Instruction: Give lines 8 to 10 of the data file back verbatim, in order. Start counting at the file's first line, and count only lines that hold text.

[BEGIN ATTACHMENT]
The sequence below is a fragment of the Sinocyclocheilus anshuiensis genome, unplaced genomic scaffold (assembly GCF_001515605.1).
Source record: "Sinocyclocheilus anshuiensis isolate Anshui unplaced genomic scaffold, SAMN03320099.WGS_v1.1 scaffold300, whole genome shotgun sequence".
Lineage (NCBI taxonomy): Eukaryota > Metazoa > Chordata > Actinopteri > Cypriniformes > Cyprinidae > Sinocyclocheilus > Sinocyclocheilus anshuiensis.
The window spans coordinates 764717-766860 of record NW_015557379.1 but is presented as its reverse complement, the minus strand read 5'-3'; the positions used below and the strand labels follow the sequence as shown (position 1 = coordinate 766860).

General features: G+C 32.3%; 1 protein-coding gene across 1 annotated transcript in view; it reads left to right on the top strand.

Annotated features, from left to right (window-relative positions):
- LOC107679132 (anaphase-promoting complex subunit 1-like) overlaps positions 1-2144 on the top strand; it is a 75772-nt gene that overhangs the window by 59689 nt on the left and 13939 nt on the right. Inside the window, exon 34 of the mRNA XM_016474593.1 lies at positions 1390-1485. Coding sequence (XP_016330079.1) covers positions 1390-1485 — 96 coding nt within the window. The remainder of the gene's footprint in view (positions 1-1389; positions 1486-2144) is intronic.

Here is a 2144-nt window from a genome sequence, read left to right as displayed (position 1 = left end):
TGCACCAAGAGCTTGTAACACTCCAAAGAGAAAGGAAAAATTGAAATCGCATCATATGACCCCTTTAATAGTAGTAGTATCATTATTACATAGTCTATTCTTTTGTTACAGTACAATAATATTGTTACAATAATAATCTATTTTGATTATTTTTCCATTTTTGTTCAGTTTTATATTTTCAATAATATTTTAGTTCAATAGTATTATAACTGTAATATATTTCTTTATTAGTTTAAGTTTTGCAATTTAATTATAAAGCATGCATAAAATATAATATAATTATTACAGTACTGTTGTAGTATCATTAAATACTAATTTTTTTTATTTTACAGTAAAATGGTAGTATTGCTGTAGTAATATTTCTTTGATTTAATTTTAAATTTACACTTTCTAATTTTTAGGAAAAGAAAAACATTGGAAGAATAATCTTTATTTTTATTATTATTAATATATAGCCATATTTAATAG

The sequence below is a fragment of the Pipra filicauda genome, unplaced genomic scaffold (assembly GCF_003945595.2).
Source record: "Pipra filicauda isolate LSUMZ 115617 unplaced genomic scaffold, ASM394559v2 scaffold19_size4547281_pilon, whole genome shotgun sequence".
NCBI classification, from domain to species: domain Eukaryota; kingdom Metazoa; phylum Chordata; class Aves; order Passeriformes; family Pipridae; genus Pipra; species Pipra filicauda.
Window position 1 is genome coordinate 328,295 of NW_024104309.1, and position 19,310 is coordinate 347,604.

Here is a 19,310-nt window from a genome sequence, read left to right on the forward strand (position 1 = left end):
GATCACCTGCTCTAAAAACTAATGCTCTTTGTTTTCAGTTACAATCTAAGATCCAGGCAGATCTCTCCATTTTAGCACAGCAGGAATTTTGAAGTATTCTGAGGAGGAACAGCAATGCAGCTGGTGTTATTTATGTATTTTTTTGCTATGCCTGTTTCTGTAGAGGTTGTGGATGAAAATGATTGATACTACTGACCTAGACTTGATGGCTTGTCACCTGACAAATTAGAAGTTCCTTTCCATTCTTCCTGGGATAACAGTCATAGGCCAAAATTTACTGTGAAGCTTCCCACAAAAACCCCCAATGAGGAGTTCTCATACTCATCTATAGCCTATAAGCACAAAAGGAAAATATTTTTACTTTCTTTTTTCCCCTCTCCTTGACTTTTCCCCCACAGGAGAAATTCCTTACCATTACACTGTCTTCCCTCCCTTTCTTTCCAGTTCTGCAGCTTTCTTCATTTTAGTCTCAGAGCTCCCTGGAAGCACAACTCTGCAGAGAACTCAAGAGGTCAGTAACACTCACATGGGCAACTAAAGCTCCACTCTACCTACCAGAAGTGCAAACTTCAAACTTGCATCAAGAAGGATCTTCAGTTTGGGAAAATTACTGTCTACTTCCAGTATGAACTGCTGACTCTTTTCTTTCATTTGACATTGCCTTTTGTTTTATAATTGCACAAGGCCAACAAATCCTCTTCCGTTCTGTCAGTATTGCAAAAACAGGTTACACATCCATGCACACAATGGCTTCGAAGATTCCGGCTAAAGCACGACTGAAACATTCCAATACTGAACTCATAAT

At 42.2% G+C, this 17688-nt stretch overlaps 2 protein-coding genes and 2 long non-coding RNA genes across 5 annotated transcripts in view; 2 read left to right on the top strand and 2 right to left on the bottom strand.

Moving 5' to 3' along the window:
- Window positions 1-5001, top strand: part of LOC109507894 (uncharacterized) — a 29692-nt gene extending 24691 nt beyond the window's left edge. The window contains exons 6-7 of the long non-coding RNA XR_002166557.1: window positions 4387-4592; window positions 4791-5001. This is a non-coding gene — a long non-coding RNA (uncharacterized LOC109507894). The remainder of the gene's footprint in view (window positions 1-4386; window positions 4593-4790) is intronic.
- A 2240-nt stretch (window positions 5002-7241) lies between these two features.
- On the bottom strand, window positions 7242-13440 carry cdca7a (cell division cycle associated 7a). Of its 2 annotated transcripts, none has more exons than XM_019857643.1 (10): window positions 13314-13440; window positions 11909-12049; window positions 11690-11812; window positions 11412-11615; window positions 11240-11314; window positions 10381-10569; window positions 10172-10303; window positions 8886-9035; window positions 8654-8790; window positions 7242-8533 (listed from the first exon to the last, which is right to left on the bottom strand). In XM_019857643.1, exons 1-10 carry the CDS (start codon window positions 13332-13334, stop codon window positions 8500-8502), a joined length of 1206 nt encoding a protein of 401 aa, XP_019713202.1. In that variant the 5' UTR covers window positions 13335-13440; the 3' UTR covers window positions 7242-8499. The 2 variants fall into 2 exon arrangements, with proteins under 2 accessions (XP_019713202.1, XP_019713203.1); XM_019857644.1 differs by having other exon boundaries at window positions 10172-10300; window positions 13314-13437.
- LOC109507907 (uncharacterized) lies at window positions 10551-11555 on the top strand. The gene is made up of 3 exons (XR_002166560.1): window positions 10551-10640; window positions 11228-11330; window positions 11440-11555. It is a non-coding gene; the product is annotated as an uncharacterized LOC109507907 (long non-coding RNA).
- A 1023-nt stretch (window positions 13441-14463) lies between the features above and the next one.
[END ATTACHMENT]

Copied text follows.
Here is a 2144-nt window from a genome sequence, read left to right as displayed (position 1 = left end):
TGCACCAAGAGCTTGTAACACTCCAAAGAGAAAGGAAAAATTGAAATCGCATCATATGACCCCTTTAATAGTAGTAGTATCATTATTACATAGTCTATTCTTTTGTTACAGTACAATAATATTGTTACAATAATAATCTATTTTGATTATTTTTCCATTTTTGTTCAGTTTTATATTTTCAATAATATTTTAGTTCAATAGTATTATAACTGTAATATATTTCTTTATTAGTTTAAGTTTTGCAATTTAATTATAAAGCATGCATAAAATATAATATAATTATTACAGTACTGTTGTAGTATCATTAAATACTAATTTTTTTTATTTTACAGTAAAATGGTAGTATTGCTGTAGTAATATTTCTTTGATTTAATTTTAAATTTACACTTTCTAATTTTTAGGAAAAGAAAAACATTGGAAGAATAATCTTTATTTTTATTATTATTAATATATAGCCATATTTAATAG

The sequence below is a fragment of the Pipra filicauda genome, unplaced genomic scaffold (assembly GCF_003945595.2).